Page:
- Data in Use - Only authorized personnel can read this document based on business reason and only on authorized systems. This means that rigorous access controls and monitoring needs to be set up so at any point the question of who/when/why can be answered.
This data protection strategy is a powerful framework and although it sounds simple, is one of the most complex strategies to institutionalize. Data protection impacts everyone and everything.
USING INNOVATIVE TECHNOLOGY TO ENABLE ADVANCED MEDICAL PROVIDER SEARCH
Author: Tim Barnickel, Lead Architect, Enterprise Architecture HM Health Solutions
Emerging innovative technology can now be applied to assist consumers to easily search for medical providers. A core aspect of this new advanced search engine technology supports "natural language like" and auto-suggest capabilities, similar to what end users are accustomed to with web search engines such as Google. A key requirement of this new approach, versus existing medical provider search capabilities, is that the consumer is not forced into a rigid and complex structured user interface. As an example of the new approach, a consumer can now input "foot doctor" into a general search box and the system will search for podiatrists, using advanced synonym capabilities, while also leveraging geospatial technology to further guide the search.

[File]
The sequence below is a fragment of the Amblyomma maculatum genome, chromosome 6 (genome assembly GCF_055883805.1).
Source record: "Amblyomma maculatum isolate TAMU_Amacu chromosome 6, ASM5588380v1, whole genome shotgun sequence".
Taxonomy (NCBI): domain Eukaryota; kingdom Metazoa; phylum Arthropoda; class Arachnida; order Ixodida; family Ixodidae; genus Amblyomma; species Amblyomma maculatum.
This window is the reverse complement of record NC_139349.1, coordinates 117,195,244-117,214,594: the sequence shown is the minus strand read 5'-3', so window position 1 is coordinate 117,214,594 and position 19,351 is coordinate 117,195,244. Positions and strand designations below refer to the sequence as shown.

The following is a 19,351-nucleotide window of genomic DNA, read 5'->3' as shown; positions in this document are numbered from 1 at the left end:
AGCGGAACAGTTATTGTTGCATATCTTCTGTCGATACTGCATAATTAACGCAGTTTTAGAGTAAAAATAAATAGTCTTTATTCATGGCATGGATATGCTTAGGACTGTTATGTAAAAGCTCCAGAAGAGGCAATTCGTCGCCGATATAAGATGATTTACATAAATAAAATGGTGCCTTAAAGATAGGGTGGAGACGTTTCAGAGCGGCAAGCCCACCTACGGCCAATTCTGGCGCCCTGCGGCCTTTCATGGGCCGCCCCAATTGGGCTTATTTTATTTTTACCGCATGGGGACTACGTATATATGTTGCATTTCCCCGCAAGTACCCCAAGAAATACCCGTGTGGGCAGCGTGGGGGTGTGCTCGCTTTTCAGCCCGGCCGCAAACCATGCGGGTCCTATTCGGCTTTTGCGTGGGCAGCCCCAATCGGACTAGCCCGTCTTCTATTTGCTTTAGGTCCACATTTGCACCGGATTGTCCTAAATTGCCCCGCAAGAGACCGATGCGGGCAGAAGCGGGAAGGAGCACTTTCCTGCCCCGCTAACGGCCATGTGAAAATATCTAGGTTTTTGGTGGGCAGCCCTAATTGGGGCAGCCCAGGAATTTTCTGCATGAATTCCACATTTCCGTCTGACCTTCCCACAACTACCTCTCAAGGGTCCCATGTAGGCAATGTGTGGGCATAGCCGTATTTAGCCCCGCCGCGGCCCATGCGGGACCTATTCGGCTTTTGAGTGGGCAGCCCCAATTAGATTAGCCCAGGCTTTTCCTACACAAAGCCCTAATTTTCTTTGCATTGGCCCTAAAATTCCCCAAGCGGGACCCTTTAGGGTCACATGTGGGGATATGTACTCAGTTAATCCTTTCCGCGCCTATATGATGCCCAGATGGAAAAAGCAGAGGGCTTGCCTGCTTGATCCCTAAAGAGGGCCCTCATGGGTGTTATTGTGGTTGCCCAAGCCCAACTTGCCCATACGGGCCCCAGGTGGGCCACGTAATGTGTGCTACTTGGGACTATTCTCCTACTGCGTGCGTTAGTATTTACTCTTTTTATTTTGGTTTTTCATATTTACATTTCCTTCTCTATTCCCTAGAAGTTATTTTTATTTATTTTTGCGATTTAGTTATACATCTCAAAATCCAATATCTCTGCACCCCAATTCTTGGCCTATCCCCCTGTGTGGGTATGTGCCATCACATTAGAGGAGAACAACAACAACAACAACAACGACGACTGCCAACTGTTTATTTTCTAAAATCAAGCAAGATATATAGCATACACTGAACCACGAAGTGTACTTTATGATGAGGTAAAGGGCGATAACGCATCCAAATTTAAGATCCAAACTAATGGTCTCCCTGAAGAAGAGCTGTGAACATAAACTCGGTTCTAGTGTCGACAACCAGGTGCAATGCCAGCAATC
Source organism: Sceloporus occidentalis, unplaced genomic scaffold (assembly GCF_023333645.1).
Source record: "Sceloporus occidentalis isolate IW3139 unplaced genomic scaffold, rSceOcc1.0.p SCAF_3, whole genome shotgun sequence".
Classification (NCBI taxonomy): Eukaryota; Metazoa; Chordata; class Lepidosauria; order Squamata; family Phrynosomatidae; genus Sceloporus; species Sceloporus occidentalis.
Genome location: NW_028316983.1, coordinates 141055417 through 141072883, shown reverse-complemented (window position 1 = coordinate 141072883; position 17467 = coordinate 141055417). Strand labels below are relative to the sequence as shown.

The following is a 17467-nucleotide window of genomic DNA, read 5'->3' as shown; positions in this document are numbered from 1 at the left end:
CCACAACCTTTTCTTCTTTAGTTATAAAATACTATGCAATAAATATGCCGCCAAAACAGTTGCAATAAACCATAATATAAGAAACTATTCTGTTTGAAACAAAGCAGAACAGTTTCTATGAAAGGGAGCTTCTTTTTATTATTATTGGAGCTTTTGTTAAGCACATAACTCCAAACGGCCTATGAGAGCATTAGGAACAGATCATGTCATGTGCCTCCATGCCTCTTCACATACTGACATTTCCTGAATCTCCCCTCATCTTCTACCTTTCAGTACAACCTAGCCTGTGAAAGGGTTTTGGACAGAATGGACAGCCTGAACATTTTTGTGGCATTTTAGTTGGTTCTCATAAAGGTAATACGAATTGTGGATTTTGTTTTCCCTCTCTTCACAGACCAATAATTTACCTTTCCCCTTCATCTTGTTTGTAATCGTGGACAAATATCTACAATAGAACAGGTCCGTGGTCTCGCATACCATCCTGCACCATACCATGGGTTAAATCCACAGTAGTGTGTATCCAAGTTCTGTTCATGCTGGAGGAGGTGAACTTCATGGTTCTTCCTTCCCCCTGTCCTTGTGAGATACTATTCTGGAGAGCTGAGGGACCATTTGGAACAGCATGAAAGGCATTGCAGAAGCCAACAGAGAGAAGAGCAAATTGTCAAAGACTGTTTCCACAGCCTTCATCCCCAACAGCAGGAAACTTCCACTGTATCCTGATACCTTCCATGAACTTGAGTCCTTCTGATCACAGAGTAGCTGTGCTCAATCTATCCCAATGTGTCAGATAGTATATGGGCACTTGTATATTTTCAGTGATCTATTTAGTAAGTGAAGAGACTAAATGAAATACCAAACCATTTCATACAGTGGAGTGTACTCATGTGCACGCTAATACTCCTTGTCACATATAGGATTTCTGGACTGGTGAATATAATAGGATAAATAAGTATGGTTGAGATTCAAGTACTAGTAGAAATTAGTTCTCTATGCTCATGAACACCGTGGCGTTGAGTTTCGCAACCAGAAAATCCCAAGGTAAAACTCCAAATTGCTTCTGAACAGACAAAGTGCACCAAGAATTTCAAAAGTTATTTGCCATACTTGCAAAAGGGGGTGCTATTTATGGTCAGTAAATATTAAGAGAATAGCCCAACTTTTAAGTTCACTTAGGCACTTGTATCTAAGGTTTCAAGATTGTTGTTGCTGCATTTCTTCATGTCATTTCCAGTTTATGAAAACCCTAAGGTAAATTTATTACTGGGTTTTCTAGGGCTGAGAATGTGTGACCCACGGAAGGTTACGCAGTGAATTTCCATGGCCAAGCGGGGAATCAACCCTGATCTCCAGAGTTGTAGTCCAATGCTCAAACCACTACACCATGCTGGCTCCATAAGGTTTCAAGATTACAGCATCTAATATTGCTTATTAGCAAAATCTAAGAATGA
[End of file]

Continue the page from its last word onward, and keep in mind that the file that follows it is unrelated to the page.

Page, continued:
To complement advanced search engine technology, user interface (UI) design and technology has also rapidly evolved to enable consumers to conduct their search across devices with a wide range of capabilities and form factors, from smartphones through desktop computers. To provide a high quality UI, the "mobile first" design technique can be leveraged to optimize the consumer experience on a smartphone, while also leveraging responsive web design to ensure that the UI is rendered appropriately based upon the device's form factor. Furthermore, mobile phone geolocation capabilities assist with proximity based search. Advanced "open source" UI frameworks continue to rapidly evolve with new capabilities to facilitate the implementation of the UI layer.
HM Health Solutions has recently built a new provider search capability that leverages IBM Watson search technology, part of IBM's emerging "cognitive computing" platform. The UI was built with the popular open source framework, AngularJS from Google. Moving forward, HMHS will continue to evaluate advances in natural language search and other innovative technologies to further enhance provider search capabilities for its customers.